The petitioner, and the respondent when he came to live in Bequia, lived in that house as the matrimonial home until 1988, when they decided to convert that house into a restaurant in order to provide the respondent with more regular employment. They borrowed money on the questionable security of the petitioner’s title to the land which continued to be subject to her aunt’s life interest, and on the additional security of life insurance policies on the lives of the petitioner and the respondent, which were obtained on the advice or insistence of the lending bank, the Development Bank (DEVCO), to extend and modify the building to render it suitable for a restaurant, and to equip and supply the restaurant. At that time they went to live in the house which the petitioner’s mother had given to her and her brother, which has since been sold.
[?] The respondent supervised and worked on the construction of the restaurant, and operated it, with the active support, financial and otherwise,
of the petitioner, who kept the accounts as well as working in all necessary
and appropriate capacities after her regular work day at the bank.
 By 1989, these two jobs became too burdensome for the petitioner, and she resigned from the bank and came to work at the restaurant exclusively. The hard work, diligence and cooperative spirit of the petitioner and respondent resulted in success for the restaurant, and they were able to service their loans from the operation of the restaurant. It is evident from respondent’s exhibit “0.B.1” that by 31 December 1991 the restaurant had total assets valued at $319,325.00, with outstanding business loans of $107,752.00 and proprietors’ equity valued at $203,928.00. The payables and bank overdraft were insignificant.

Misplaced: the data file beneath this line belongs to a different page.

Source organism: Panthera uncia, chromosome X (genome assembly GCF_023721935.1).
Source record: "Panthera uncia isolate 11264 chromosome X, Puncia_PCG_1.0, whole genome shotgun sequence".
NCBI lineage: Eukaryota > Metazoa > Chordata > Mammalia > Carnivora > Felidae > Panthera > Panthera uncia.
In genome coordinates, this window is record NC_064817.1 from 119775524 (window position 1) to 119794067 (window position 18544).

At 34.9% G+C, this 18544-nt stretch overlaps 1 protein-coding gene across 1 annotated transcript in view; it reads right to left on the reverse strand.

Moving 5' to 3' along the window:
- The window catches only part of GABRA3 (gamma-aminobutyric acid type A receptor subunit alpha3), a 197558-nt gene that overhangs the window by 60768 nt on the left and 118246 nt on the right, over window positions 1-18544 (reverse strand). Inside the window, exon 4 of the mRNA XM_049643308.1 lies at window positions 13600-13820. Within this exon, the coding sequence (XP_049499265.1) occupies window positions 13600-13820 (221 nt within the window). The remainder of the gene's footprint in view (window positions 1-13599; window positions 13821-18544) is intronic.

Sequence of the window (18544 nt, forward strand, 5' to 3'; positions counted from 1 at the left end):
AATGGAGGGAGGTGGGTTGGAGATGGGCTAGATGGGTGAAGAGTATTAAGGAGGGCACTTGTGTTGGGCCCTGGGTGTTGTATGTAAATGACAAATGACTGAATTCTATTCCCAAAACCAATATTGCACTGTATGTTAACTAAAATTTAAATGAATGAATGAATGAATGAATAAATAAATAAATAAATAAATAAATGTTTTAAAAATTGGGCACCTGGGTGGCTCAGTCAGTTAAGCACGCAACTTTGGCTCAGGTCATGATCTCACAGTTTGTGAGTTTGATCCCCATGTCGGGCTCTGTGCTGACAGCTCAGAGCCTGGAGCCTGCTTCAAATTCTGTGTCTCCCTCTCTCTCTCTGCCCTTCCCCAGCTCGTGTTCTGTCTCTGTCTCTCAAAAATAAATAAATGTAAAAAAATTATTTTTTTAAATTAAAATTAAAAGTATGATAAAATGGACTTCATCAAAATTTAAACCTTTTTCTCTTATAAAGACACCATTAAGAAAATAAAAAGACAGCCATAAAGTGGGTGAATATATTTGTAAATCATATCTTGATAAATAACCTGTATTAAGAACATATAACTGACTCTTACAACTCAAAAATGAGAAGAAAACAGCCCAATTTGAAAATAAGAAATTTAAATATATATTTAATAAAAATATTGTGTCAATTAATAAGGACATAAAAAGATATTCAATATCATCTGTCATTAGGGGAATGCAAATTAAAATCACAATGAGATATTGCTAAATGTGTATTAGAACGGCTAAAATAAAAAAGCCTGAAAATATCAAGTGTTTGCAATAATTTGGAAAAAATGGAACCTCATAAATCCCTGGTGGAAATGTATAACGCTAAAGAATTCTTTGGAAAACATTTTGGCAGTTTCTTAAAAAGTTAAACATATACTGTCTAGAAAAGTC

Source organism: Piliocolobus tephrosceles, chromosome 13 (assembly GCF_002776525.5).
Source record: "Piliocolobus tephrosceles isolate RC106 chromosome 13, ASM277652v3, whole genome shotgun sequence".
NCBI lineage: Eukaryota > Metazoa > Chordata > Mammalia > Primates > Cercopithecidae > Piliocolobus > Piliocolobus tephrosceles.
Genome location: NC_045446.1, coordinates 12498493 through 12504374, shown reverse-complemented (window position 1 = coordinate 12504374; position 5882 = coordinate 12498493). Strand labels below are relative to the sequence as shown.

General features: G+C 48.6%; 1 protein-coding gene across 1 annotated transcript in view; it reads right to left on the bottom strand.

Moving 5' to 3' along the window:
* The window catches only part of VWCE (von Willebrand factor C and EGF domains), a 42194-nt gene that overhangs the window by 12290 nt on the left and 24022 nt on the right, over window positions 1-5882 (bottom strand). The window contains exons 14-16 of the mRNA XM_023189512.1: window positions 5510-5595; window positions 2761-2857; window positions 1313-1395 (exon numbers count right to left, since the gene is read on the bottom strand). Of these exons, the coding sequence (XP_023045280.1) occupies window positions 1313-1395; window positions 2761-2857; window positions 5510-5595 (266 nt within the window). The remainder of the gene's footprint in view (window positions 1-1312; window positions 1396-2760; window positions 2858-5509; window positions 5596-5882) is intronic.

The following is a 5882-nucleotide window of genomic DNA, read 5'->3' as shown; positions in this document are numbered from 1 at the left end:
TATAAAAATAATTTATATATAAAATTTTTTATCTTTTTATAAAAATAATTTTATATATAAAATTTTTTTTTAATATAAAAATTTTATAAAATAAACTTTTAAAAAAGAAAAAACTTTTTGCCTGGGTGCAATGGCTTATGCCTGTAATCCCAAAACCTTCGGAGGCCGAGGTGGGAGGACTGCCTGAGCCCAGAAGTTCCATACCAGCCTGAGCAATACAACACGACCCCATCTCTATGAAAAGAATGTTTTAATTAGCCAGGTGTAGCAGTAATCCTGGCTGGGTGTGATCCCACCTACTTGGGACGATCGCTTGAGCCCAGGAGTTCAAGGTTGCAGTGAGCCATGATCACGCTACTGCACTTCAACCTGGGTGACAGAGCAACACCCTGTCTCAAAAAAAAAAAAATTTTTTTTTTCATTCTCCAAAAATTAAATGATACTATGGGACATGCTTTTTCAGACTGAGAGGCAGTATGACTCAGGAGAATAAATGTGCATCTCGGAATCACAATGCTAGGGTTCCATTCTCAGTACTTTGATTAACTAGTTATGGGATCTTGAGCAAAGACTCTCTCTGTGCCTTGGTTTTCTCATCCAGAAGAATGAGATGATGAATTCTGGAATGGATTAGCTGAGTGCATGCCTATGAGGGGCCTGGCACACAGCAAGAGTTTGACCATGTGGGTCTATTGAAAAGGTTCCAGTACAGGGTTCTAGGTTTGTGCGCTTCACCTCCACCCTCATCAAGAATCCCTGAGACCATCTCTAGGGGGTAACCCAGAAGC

By late 1991 unhappy differences had arisen between the petitioner and the respondent, and they separated, the principal cause appearing to be the determination of the respondent to biologically father a child. The petitioner was unable to bear children, and the respondent undertook an adulterous relationship which eventually resulted in the birth of a child. By the end of 1991 the petitioner had left the matrimonial home and the marriage effectively came to an end. Nevertheless, the respondent continued to operate the restaurant, but rendered no accounts to and shared no benefits from that operation with the petitioner.
 For some unexplained reason, the respondent has now rendered, by the said exhibit “0.B.1”, financial statements of the operation of the restaurant only for the years 1991 and 1997, with no information being provided concerning the intervening years. Nevertheless the accounts provided do demonstrate that in that period the business loans of $107,752.00 had been substantially liquidated but for $16,435.00, the payables were up from $400.00 to $5,755.00 and the bank overdraft had moved from $7,245.00 to $19,324.00. In addition there was a bank loan from CBC in the sum of $20,625.00, but the
. proprietor’s equity stood at $374,303.00, up from $203, 928.00 at the end of 1991. The business had evidently not been a losing proposition as the respondent claimed.
I find as a fact, and I so rule, that the entire legal estate and beneficial
interest in the land at Port Elizabeth on which the Restaurant is located, is
vested in the petitioner, her aunt’s life interest having come to an end by her
death earlier this year, by virtue of the deed under which she holds title, As
to the restaurant built thereon, I find as a fact, and so hold, that the
petitioner and the respondent are entitled beneficially in equal shares to the
building and its contents, the business of the restaurant being, in reality, a
partnership between them. The petitioner is also entitled to an accounting
by the respondent for the profits and assets of the said business,
After the petitioner left the matrimonial home, leaving the restaurant under
the sole control of the respondent, the respondent borrowed money from the
Caribbean Banking Corporation to enable him to purchase the property at La
Pompe, He borrowed $120,000,00, of which some $100,000.00 was spent to
purchase and improve the house, and the balance on unspecified purposes.
It is the evidence of the respondent that this property is rented regularly, and